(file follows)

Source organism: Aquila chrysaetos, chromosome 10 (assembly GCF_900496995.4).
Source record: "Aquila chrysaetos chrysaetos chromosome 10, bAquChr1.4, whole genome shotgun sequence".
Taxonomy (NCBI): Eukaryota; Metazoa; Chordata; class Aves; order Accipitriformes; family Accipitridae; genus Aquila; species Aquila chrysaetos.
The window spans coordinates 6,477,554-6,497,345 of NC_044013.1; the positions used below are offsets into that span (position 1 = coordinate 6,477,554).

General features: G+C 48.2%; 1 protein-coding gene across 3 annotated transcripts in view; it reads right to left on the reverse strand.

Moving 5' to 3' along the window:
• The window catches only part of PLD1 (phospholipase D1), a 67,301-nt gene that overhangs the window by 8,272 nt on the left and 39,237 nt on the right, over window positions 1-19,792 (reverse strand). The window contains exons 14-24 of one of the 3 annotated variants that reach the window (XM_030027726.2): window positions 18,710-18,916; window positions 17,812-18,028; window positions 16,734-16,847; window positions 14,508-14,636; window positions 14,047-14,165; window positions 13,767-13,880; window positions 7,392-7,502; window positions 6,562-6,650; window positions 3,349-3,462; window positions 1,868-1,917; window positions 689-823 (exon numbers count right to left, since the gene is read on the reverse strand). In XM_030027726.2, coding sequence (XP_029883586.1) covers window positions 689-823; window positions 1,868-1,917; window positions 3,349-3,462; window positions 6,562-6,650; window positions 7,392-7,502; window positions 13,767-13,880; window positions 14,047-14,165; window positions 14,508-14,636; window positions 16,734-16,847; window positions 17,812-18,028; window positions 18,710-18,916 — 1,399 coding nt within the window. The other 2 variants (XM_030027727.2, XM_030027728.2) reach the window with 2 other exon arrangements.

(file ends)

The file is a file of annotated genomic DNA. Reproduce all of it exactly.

Source organism: Aquila chrysaetos, chromosome 10 (assembly GCF_900496995.4).
Source record: "Aquila chrysaetos chrysaetos chromosome 10, bAquChr1.4, whole genome shotgun sequence".
Taxonomy (NCBI): Eukaryota; Metazoa; Chordata; class Aves; order Accipitriformes; family Accipitridae; genus Aquila; species Aquila chrysaetos.
The window spans coordinates 6,477,554-6,497,345 of NC_044013.1; the positions used below are offsets into that span (position 1 = coordinate 6,477,554).

General features: G+C 48.2%; 1 protein-coding gene across 3 annotated transcripts in view; it reads right to left on the reverse strand.

Moving 5' to 3' along the window:
• The window catches only part of PLD1 (phospholipase D1), a 67,301-nt gene that overhangs the window by 8,272 nt on the left and 39,237 nt on the right, over window positions 1-19,792 (reverse strand). The window contains exons 14-24 of one of the 3 annotated variants that reach the window (XM_030027726.2): window positions 18,710-18,916; window positions 17,812-18,028; window positions 16,734-16,847; window positions 14,508-14,636; window positions 14,047-14,165; window positions 13,767-13,880; window positions 7,392-7,502; window positions 6,562-6,650; window positions 3,349-3,462; window positions 1,868-1,917; window positions 689-823 (exon numbers count right to left, since the gene is read on the reverse strand). In XM_030027726.2, coding sequence (XP_029883586.1) covers window positions 689-823; window positions 1,868-1,917; window positions 3,349-3,462; window positions 6,562-6,650; window positions 7,392-7,502; window positions 13,767-13,880; window positions 14,047-14,165; window positions 14,508-14,636; window positions 16,734-16,847; window positions 17,812-18,028; window positions 18,710-18,916 — 1,399 coding nt within the window. The other 2 variants (XM_030027727.2, XM_030027728.2) reach the window with 2 other exon arrangements.